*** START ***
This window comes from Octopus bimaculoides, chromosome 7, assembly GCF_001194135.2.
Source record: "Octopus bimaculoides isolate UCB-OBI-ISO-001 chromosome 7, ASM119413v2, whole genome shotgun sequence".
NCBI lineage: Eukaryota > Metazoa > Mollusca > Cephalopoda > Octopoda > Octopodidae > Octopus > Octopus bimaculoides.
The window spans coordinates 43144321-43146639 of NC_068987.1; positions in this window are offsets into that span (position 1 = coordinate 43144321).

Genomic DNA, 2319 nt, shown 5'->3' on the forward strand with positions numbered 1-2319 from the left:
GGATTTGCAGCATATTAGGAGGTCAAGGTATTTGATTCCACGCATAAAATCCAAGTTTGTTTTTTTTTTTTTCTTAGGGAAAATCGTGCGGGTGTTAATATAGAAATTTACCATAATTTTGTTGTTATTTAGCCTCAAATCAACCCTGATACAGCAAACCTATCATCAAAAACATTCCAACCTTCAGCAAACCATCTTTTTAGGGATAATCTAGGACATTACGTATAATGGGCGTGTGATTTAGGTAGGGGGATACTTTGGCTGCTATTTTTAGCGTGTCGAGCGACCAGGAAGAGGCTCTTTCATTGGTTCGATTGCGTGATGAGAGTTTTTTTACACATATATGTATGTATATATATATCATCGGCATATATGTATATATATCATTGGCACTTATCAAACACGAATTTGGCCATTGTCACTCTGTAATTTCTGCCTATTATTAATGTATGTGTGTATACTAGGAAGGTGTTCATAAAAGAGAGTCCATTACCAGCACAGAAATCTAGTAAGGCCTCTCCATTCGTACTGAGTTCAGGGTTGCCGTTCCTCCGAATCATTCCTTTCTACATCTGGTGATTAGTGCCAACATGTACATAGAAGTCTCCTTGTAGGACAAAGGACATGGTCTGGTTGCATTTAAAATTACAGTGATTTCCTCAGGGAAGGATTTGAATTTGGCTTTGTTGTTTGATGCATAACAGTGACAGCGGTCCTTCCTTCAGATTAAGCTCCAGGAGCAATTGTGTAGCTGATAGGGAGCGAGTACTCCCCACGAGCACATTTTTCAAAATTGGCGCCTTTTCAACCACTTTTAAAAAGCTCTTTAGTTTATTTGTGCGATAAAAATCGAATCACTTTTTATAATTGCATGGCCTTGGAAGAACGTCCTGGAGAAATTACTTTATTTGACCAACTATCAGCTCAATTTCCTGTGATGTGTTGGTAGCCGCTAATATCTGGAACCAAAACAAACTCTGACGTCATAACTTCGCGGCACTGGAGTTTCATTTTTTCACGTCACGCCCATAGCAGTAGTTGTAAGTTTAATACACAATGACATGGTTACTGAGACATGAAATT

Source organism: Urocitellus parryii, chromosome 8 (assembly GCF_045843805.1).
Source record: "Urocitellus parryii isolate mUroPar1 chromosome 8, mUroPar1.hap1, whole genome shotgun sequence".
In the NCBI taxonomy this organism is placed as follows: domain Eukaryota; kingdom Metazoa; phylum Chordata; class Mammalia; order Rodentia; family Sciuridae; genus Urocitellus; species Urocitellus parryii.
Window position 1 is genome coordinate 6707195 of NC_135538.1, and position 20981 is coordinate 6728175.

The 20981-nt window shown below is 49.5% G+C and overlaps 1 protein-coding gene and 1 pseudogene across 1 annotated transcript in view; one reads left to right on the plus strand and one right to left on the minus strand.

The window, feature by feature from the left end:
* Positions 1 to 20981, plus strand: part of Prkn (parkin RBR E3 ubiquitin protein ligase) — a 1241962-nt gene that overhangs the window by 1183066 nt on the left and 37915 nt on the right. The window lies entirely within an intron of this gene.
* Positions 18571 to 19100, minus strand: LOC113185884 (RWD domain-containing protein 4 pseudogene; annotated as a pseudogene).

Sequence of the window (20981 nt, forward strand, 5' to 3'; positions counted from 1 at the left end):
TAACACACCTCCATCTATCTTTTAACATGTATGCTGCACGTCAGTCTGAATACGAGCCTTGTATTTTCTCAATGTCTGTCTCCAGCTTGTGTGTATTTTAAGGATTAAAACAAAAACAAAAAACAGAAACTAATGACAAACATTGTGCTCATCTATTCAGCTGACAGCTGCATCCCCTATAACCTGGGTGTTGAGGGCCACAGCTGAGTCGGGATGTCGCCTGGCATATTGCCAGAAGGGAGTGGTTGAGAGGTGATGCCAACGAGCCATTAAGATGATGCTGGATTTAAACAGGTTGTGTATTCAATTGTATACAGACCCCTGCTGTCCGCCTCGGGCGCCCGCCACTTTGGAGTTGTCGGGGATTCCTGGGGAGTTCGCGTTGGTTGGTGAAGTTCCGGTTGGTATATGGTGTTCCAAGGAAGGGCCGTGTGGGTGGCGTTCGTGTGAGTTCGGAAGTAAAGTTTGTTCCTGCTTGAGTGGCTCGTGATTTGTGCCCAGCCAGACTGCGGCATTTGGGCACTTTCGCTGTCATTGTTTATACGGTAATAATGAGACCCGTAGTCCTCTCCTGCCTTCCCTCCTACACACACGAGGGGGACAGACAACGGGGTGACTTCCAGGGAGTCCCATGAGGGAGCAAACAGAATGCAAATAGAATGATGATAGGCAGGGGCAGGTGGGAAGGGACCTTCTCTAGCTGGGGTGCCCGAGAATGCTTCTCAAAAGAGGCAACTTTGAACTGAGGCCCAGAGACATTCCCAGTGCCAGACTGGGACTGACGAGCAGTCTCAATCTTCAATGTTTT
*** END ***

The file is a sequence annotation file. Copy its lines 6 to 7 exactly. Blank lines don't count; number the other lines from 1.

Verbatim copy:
GGATTTGCAGCATATTAGGAGGTCAAGGTATTTGATTCCACGCATAAAATCCAAGTTTGTTTTTTTTTTTTTCTTAGGGAAAATCGTGCGGGTGTTAATATAGAAATTTACCATAATTTTGTTGTTATTTAGCCTCAAATCAACCCTGATACAGCAAACCTATCATCAAAAACATTCCAACCTTCAGCAAACCATCTTTTTAGGGATAATCTAGGACATTACGTATAATGGGCGTGTGATTTAGGTAGGGGGATACTTTGGCTGCTATTTTTAGCGTGTCGAGCGACCAGGAAGAGGCTCTTTCATTGGTTCGATTGCGTGATGAGAGTTTTTTTACACATATATGTATGTATATATATATCATCGGCATATATGTATATATATCATTGGCACTTATCAAACACGAATTTGGCCATTGTCACTCTGTAATTTCTGCCTATTATTAATGTATGTGTGTATACTAGGAAGGTGTTCATAAAAGAGAGTCCATTACCAGCACAGAAATCTAGTAAGGCCTCTCCATTCGTACTGAGTTCAGGGTTGCCGTTCCTCCGAATCATTCCTTTCTACATCTGGTGATTAGTGCCAACATGTACATAGAAGTCTCCTTGTAGGACAAAGGACATGGTCTGGTTGCATTTAAAATTACAGTGATTTCCTCAGGGAAGGATTTGAATTTGGCTTTGTTGTTTGATGCATAACAGTGACAGCGGTCCTTCCTTCAGATTAAGCTCCAGGAGCAATTGTGTAGCTGATAGGGAGCGAGTACTCCCCACGAGCACATTTTTCAAAATTGGCGCCTTTTCAACCACTTTTAAAAAGCTCTTTAGTTTATTTGTGCGATAAAAATCGAATCACTTTTTATAATTGCATGGCCTTGGAAGAACGTCCTGGAGAAATTACTTTATTTGACCAACTATCAGCTCAATTTCCTGTGATGTGTTGGTAGCCGCTAATATCTGGAACCAAAACAAACTCTGACGTCATAACTTCGCGGCACTGGAGTTTCATTTTTTCACGTCACGCCCATAGCAGTAGTTGTAAGTTTAATACACAATGACATGGTTACTGAGACATGAAATT

Source organism: Urocitellus parryii, chromosome 8 (assembly GCF_045843805.1).